Amanda C. Palmer, PhD
- Assistant Scientist
- Division: Human Nutrition
Center & Institute Affiliations
615 N. Wolfe Street
Baltimore, Maryland 21205
PhD, Johns Hopkins Bloomberg School of Public Health, 2011
MHS, Johns Hopkins Bloomberg School of Public Health, 2006
The broad goal of my research is to improve maternal, infant, and child health in low- and middle-income countries. There have been tremendous improvements in child survival over the past quarter of a century. Where we have seen the most marked improvements, deaths are increasingly concentrated during the neonatal period, requiring greater consideration of the maternal/infant dyad. In areas that have failed to meet child survival goals, there is a continued need for new public health strategies, scale-up of evidence-based interventions, implementation research, and adequate monitoring. My research spans this full spectrum—focusing primarily on nutrition as the major underlying cause of child deaths—including: a) mechanistic work regarding the complex interplay between nutrition and immune function, b) evaluating public health interventions, and c) informing public health policies and programs for mothers, infants, and children.
Honors and Awards
2011 American Society for Nutrition - Student Prize Finalist
2010 Harry D. Kruse Publication Award in Human Nutrition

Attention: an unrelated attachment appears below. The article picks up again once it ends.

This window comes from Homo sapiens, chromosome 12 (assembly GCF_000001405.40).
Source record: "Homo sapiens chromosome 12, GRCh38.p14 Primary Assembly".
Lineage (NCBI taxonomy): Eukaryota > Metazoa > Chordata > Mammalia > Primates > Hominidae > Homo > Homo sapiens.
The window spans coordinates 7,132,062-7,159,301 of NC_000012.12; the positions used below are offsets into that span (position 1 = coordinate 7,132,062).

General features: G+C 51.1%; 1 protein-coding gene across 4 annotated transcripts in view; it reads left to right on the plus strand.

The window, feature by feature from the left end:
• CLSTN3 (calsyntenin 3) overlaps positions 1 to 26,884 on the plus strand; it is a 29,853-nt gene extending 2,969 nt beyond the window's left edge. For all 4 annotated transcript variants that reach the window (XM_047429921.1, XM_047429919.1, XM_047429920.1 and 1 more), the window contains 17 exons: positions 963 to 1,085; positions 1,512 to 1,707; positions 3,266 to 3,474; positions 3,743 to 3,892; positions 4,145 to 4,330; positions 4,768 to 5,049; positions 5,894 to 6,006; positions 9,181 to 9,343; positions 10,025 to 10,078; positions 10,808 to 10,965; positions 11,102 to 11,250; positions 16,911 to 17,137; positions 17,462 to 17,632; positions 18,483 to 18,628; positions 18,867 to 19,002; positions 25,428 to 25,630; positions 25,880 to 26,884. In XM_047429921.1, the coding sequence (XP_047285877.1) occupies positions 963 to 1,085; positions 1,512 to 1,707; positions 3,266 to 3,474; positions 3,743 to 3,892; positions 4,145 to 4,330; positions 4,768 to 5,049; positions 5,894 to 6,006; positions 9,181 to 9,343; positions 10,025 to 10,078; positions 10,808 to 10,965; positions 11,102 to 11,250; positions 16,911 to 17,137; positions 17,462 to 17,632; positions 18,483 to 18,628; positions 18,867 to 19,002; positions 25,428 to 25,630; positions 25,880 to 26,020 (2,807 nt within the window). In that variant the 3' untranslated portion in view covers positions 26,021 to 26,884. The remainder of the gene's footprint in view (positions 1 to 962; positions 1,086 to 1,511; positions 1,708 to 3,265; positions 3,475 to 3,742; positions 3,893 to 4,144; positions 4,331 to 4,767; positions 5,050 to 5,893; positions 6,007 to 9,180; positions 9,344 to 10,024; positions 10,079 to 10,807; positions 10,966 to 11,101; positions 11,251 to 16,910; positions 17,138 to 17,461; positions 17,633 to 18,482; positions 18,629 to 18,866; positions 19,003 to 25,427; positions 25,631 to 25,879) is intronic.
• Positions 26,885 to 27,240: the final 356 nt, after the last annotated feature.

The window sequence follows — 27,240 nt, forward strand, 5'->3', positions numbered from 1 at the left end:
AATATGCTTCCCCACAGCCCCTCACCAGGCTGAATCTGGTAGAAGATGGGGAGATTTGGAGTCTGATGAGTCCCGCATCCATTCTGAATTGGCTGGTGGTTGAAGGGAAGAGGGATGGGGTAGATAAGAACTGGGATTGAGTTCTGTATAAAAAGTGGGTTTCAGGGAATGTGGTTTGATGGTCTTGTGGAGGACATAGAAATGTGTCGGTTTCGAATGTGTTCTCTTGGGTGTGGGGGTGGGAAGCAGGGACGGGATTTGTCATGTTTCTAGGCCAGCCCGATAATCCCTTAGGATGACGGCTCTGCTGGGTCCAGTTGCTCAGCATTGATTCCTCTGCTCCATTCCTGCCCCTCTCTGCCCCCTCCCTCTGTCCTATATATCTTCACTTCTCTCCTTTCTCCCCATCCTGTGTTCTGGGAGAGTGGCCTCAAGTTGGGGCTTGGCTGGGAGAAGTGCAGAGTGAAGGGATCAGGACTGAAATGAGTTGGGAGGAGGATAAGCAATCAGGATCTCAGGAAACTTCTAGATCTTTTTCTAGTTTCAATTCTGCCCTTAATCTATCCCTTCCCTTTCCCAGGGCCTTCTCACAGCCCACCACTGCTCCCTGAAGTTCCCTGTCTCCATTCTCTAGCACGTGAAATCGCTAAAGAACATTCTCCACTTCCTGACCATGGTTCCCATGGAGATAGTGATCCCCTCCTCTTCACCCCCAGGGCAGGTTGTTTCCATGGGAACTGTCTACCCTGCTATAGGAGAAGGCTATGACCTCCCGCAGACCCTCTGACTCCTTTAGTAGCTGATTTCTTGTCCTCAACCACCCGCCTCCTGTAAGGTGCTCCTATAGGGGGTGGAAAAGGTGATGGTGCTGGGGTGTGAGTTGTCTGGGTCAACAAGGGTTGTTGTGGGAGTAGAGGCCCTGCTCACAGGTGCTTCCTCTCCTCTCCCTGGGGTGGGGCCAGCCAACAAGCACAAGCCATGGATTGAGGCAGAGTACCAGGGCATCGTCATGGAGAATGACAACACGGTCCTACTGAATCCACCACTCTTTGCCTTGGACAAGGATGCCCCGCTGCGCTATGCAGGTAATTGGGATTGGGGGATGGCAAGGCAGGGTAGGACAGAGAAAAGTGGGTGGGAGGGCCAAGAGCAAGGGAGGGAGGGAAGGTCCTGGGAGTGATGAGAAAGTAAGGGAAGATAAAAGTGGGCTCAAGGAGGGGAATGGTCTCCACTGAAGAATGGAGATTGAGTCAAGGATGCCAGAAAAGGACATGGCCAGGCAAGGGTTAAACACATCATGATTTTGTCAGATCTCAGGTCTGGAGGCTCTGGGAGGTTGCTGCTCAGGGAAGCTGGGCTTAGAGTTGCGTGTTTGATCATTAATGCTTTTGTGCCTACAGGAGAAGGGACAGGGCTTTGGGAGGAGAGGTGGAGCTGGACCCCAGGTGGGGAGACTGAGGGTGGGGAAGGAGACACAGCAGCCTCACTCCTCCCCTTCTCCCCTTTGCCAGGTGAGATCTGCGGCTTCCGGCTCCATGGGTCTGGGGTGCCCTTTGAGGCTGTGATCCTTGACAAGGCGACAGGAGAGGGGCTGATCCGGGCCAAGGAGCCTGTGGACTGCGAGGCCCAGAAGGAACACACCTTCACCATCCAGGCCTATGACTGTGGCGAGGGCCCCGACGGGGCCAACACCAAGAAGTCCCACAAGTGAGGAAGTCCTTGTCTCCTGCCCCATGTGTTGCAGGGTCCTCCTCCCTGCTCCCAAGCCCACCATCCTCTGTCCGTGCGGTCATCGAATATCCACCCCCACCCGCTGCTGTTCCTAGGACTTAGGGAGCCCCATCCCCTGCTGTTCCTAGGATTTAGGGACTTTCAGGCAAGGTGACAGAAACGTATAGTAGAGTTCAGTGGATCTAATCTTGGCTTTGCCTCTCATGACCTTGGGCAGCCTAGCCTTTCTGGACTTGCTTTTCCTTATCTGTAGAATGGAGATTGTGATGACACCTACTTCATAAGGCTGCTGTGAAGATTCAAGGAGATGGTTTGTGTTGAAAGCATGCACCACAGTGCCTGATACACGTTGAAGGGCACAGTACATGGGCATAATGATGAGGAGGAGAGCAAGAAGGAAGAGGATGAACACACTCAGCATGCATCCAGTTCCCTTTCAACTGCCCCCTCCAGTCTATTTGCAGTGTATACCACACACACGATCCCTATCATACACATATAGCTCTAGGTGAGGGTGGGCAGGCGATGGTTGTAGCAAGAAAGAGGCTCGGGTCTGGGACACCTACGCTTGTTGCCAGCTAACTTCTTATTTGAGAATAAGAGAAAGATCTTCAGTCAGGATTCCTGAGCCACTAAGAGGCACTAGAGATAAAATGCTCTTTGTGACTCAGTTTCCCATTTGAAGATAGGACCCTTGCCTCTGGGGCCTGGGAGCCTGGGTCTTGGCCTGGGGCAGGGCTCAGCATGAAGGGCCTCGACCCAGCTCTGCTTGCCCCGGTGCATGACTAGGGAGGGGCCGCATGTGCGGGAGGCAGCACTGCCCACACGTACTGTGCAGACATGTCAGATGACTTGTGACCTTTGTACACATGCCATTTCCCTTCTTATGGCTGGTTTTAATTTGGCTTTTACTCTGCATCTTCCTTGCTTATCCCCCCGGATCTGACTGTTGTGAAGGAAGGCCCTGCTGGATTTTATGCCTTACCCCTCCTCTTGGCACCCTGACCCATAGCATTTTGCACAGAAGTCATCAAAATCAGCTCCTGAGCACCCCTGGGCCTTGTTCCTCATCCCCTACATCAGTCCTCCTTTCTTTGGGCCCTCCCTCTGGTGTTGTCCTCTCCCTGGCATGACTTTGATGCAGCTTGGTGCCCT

2008 Procter and Gamble Doctoral Fellowship
2008 Student Assembly Teaching Assistant Recognition Award
2006 Academic Achievement Award, Program in Human Nutrition
- international nutrition
- vitamin A
- developmental programming
- immune function
- child survival
Selected first author publications
- Palmer AC, Siamusantu W, Chileshe J, Schulze KJ, Barffour M, Craft NE, Molobeka N, Kalungwana N, Arguello MA, Mitra M, Caswell B, Klemm RD, West KP Jr. Provitamin A-biofortified maize increases serum ?-carotene, but not retinol, in marginally nourished children: a cluster-randomized trial in rural Zambia. Am J Clin Nutr. 2016 Jul;104(1):181-90.
- Palmer AC, Schulze KJ, Khatry SK, De Luca LM, West Jr KP. Nutritional programming of early B lymphopoiesis differs by sex of the offspring. J Dev Orig Health Dis 2015; 17:1-11.
- Palmer AC, Schulze KJ, Khatry SK, De Luca LM, West Jr KP. Maternal vitamin A supplementation increases children’s natural antibody concentrations. Nutrition 2015; 31(6):813-819.
- Palmer AC, West Jr KP, Dalmiya N, Schultink W. The use and interpretation of serum retinol distributions in evaluating the public health impact of vitamin A programs. Public Health Nutr 2012; 15(7):1201-1215.
- Palmer AC. Nutritionally mediated programming of the developing immune system. Adv Nutr 2011; 2(5):377-395.